November 25, 2022
Today, the City of Toronto released the most recent data from the ActiveTO Midtown Complete Street Pilot, which saw the installation of cafés, bikeways and other streetscape improvements on Yonge Street, between Bloor Street and Davisville Avenue.
The pilot provides support for local businesses and surrounding communities by expanding outdoor patio areas, improving safety and comfort for all road users, and providing a safe and protected bike lane along the Line 1 subway.
The ActiveTO Midtown Complete Street Pilot data released today shows that:
- Vehicle travel times during the weekday p.m. peak period in September were 70 seconds longer for northbound traffic compared to pre-pandemic travel times in the fall of 2019. This brings the average travel time on Yonge Street, between Bloor Street and Davisville Avenue, to 9.8 minutes for northbound traffic during the p.m. peak period. Average weekday travel time changes across all other times of day were less than one minute (plus/minus) when compared to pre-pandemic travel.
- Vehicle travel times during the midday weekend period were 78 seconds longer for northbound traffic and 11 seconds longer for southbound traffic in September compared to pre-pandemic levels.
- No spillover travel time impacts have been observed on the parallel corridors of Avenue and Mount Pleasant Roads.
- Daily vehicle volumes on Yonge Street have changed by plus/minus eight per cent in August compared to May 2021 before the Complete Street Pilot was installed. Vehicle volumes along Yonge Street in August ranged from 7,200 vehicles at Bloor Street to 17,200 vehicles at Davisville Avenue.
- Daily cycling volumes on Yonge Street were between 45 and 162 per cent higher in August compared to daily cycling volumes observed pre-pilot in May 2021, when adjusting for weather and seasonality. At the busiest part of the pilot corridor at Macpherson/Rowanwood Avenues, the number of people cycling increased from 600 in May 2021 to 1,570 in August.
- Daily pedestrian volumes on Yonge Street were between 34 and 142 per cent higher in August compared to daily pedestrian volumes observed pre-pilot in May 2021. This increase is largely impacted by seasonal changes in pedestrian activity, in addition to pedestrian behaviour shifts throughout the COVID-19 pandemic.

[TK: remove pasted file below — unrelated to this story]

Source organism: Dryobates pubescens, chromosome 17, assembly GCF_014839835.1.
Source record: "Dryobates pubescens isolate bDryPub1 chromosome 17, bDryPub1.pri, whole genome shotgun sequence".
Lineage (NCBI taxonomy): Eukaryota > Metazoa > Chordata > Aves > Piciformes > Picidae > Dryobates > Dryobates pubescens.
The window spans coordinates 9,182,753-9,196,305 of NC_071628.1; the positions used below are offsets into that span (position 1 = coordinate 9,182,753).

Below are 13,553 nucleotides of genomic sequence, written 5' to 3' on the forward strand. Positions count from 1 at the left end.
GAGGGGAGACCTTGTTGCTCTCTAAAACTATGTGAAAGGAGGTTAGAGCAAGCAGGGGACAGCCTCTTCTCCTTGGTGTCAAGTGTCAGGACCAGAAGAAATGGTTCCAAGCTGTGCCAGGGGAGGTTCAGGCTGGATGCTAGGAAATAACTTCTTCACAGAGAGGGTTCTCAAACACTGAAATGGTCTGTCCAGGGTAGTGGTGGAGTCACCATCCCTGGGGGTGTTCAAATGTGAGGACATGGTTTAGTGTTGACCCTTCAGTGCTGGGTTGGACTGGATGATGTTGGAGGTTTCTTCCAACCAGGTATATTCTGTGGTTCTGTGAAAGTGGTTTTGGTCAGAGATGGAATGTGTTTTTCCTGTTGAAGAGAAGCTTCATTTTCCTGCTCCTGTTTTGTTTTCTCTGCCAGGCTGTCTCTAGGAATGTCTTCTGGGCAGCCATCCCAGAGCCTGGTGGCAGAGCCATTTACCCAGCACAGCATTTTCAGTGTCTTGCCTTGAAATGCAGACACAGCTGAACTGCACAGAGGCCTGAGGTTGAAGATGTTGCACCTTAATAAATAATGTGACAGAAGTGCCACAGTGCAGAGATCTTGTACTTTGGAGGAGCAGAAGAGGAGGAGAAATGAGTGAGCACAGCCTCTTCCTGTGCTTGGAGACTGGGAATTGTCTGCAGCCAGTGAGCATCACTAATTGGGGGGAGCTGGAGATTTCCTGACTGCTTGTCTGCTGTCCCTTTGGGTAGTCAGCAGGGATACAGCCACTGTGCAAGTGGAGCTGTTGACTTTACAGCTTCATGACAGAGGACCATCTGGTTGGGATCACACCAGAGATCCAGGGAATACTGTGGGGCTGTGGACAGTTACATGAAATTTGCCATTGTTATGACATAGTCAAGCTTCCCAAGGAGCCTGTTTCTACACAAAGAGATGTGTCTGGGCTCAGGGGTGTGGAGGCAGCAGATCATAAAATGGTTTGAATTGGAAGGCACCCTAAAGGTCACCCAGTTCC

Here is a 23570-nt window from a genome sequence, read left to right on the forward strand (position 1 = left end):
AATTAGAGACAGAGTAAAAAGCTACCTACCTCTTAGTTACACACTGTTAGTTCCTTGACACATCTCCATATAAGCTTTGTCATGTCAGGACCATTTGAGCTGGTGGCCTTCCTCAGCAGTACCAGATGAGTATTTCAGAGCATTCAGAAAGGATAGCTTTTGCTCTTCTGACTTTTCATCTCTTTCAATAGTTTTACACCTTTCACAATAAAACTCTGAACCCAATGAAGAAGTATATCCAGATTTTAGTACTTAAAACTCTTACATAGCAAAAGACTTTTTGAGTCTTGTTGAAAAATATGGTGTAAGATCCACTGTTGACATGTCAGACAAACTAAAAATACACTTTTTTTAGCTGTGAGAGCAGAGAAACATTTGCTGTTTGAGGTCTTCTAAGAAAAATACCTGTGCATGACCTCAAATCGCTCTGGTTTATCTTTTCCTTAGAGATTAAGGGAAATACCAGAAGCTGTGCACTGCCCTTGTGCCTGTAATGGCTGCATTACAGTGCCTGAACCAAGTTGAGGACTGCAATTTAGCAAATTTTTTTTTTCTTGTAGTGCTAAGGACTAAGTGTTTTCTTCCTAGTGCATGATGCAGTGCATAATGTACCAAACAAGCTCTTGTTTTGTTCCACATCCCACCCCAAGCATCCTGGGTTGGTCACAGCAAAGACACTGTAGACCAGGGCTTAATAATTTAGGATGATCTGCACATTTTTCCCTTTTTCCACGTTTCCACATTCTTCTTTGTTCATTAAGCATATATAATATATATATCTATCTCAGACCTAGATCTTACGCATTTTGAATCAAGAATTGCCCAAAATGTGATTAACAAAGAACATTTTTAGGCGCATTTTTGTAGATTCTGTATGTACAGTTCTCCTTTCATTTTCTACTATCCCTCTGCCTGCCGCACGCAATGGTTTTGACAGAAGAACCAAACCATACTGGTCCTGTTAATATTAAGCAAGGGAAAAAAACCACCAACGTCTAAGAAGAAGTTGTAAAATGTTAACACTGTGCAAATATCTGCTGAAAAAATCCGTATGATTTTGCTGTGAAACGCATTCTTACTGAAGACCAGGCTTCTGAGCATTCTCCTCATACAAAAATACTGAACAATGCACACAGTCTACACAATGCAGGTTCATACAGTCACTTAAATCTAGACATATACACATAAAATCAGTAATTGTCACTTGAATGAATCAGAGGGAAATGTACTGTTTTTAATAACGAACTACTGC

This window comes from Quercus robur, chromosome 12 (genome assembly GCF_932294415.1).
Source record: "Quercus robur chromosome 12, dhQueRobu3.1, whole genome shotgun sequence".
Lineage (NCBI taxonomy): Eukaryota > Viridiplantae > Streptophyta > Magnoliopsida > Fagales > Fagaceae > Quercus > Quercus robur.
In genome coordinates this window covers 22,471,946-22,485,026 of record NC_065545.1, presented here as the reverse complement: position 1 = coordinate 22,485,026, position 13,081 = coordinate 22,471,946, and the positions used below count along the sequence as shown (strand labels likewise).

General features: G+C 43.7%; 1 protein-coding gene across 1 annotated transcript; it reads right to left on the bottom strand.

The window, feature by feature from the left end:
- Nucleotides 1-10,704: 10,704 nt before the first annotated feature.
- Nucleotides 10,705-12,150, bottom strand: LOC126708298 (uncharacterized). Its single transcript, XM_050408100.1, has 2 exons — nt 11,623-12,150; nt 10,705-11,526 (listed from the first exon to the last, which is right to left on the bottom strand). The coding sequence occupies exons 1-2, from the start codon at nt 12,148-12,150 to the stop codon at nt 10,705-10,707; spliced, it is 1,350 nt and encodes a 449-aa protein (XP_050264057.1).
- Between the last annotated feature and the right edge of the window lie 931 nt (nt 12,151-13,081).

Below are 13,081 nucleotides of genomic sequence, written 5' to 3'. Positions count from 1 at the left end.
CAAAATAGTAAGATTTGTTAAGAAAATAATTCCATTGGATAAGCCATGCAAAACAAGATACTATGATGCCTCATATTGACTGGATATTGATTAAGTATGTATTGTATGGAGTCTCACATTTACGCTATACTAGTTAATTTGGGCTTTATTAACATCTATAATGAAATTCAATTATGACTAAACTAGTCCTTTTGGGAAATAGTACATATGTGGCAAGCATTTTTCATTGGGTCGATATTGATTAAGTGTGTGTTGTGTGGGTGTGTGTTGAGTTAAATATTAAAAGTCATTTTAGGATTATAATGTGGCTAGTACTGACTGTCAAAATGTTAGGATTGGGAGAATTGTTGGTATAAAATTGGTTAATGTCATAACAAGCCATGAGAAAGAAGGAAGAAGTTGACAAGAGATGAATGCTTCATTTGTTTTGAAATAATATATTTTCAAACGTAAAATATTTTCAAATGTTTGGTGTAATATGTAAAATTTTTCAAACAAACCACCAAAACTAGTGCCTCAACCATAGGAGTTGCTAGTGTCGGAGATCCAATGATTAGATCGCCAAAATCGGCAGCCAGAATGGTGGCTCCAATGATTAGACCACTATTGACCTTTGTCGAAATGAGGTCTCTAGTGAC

- While city-wide Toronto Fire Services emergency response travel times increased by 43 seconds in 2022 compared to the same period in 2019, the increase in the pilot area during that same period was 48 seconds, five seconds more than the city-wide increase.
- While city-wide Toronto Paramedic Services emergency response travel times increased by 113 seconds in 2022 compared to the same period in 2019, due to increased Paramedic in-hospital times, the increase in emergency response travel times in the pilot area was 38 seconds less than the city-wide increase.
- The City will continue to monitor multi-modal volumes and vehicle travel times throughout the pilot and will identify and implement opportunities for improvements, where possible.
This set of data is available on the ActiveTO Midtown Complete Street dashboard.
Toronto City Council approved the installation of the temporary ActiveTO Midtown Complete Street Pilot in April 2021, as part of the City’s Pandemic Mobility Recovery Strategy. In April of this year, City Council approved extending the pilot on a provisional basis to enable further monitoring, consultation, and evaluation. The City’s Transportation Services division is expected to report to the Infrastructure and Environment Committee and City Council on additional data, evaluation and future recommendations.
Community consultation has taken place before and during the pilot, with local businesses, four Business Improvements Areas, several neighbourhood associations and area residents. Community feedback will be considered before making a recommendation to City Council on whether the pilot should be made permanent.
More information is available on the ActiveTO Midtown Complete Street Pilot webpage.
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